06
Jan
By Eric Schweibenz
On January 4, 2010, ALJ Robert K. Rogers, Jr. issued Order No. 26 in Certain Bulk Welding Wire Containers and Components Thereof and Welding Wire (Inv. No. 337-TA-686).  In the Order, ALJ Rogers denied Complainants The Lincoln Electric Company and Lincoln Global, Inc.’s (collectively, “Lincoln”) motion to preclude Respondents The ESAB Group, Inc. (“ESAB”), and Sidergas SpA (“Sidergas”) (collectively, “Respondents”) from relying on any prior art that has not been produced, or alternatively, to compel Respondents to produce prior art.

In support of the motion, Lincoln asserted that Respondents “failed to timely produce all relevant documents related to the prior art that [Respondents] seek to rely on in this investigation.”  In particular, Lincoln noted that Sidergas failed to make its prior art bulk welding wire containers, that are available for inspection in Italy, also available for inspection in Washington, D.C., and that ESAB failed to timely provide discovery responses on December 7, 2009.

Both Sidergas and ESAB filed responses opposing Lincoln’s motion.  Sidergas asserted that it fully produced all discovery regarding prior art and raised objections to producing publicly available prior art patents.  ESAB asserted that “Lincoln’s motion to preclude is procedurally deficient because discovery sanctions can only be awarded based on failure to comply with an order to produce discovery.”  ESAB also asserted that Lincoln’s motion was moot, because ESAB produced the requested documents on December 11, 2009.  Further, both Sidergas and ESAB asserted that Lincoln’s motion should be denied as violating Ground Rule 4.1.1., which provides that “[n]o motion to compel discovery may be filed unless the subject matter of the motion has first been brought to the Discovery Committee and the Committee has reached an impasse in resolving the matter.”  The Commission Investigative Staff (“Staff”), also opposed Lincoln’s motion to preclude on the procedural grounds set forth by ESAB, but otherwise stated that “to the extent that [Respondents] have not yet produced the prior art upon which they intend to rely, they should be compelled to produce such information.”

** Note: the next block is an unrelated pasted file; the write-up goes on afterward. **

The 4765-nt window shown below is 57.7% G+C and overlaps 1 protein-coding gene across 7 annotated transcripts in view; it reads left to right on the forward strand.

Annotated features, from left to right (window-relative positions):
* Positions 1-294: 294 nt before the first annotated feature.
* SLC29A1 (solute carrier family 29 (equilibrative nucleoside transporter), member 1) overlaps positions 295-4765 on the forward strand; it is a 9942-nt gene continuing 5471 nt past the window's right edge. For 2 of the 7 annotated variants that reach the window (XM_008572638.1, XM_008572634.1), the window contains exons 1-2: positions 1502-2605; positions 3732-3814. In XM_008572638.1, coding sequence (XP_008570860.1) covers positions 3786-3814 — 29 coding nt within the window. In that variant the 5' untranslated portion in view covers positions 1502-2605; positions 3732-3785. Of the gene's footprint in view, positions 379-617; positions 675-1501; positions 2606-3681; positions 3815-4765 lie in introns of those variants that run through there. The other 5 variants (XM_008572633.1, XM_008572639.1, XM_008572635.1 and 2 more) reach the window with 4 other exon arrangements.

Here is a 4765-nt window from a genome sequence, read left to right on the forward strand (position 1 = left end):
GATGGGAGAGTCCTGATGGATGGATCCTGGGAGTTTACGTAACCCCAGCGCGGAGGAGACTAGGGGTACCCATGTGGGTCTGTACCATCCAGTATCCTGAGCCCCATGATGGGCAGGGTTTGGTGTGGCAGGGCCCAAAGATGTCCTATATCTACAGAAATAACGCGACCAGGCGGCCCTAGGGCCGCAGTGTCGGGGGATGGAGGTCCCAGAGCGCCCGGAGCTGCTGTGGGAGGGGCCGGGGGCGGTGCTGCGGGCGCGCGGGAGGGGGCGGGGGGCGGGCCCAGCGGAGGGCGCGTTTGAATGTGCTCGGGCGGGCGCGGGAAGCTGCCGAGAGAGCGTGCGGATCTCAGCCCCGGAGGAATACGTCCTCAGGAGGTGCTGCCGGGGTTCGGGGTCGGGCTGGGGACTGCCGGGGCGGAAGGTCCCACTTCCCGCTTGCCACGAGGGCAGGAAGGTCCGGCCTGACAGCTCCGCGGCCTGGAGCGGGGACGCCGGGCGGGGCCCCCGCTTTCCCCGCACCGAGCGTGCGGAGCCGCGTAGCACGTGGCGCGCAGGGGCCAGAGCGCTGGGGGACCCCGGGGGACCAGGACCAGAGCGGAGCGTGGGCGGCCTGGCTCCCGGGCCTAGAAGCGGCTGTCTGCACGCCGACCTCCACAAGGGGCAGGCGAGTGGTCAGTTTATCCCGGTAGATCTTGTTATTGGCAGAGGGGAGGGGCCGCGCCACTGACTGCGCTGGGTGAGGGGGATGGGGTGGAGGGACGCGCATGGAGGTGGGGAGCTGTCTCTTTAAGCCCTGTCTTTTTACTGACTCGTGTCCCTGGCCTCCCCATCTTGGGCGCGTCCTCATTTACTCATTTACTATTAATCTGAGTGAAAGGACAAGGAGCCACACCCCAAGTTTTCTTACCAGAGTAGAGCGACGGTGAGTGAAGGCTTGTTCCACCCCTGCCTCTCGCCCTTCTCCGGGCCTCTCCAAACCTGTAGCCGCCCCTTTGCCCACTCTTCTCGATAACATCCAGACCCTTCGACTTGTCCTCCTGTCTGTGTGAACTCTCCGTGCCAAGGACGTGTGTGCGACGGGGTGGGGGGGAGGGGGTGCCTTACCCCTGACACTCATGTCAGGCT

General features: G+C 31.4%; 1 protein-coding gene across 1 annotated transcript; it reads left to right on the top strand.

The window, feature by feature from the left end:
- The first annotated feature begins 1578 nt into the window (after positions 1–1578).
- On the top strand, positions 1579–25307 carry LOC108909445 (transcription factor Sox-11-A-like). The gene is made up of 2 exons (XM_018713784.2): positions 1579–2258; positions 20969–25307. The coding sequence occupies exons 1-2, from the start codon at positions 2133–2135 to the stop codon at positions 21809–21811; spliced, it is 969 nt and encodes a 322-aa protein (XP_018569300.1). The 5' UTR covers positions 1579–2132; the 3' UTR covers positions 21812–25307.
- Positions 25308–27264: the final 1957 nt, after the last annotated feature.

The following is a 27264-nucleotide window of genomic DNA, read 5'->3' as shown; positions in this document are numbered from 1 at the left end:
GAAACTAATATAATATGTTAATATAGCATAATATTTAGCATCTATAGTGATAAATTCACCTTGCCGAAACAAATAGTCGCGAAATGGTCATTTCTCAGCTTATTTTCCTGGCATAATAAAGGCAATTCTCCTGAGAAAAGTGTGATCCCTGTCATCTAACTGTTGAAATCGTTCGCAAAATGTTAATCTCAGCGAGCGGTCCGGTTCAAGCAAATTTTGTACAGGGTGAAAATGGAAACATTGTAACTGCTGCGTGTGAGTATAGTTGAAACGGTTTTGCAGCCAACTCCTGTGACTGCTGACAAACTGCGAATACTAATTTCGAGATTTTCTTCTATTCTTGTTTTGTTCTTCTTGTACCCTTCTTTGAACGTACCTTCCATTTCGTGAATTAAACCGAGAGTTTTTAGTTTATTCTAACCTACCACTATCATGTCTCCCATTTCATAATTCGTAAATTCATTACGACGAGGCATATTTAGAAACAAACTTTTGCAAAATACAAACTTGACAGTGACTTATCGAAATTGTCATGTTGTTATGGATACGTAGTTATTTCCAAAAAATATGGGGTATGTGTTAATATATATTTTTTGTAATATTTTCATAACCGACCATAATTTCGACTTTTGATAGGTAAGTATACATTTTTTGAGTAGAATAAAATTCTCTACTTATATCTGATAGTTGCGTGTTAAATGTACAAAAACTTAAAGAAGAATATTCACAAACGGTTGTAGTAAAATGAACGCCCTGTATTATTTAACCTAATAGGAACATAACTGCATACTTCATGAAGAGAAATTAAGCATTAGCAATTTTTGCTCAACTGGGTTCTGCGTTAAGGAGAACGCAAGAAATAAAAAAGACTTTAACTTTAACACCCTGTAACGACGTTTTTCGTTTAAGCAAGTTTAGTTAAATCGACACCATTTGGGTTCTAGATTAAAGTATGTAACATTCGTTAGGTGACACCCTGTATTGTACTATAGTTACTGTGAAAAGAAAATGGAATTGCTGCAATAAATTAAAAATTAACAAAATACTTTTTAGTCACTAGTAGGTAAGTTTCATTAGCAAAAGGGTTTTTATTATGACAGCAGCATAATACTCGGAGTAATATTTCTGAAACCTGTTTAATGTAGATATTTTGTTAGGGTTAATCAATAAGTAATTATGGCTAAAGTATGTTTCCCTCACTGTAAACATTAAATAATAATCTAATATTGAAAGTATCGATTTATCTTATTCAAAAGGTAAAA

According to the Order, ALJ Rogers denied Lincoln’s motion to preclude on the ground that it was procedurally deficient pursuant to Commission Rule 210.33(b), since no order compelling Respondents to produce prior art discovery had been issued.  ALJ Rogers also denied Lincoln’s motion to compel on the grounds that it violated Ground Rule 4.1.1.  In denying Lincoln’s motion, ALJ Rogers found that both Respondents’ representations and Lincoln’s own description concerning the Discovery Committee meeting showed a lack of “(1) any mention of whether Lincoln raised the issues addressed in its motion; (2) facts demonstrating that Lincoln engaged in intensive good faith efforts to resolve the dispute; or (3) a showing that an impasse was declared in resolving the matter.”  ALJ Rogers also found that the “facts supported the assertion that Lincoln did not make intensive good faith efforts to resolve the dispute before filing its motion as required by Ground Rule 3.5.”
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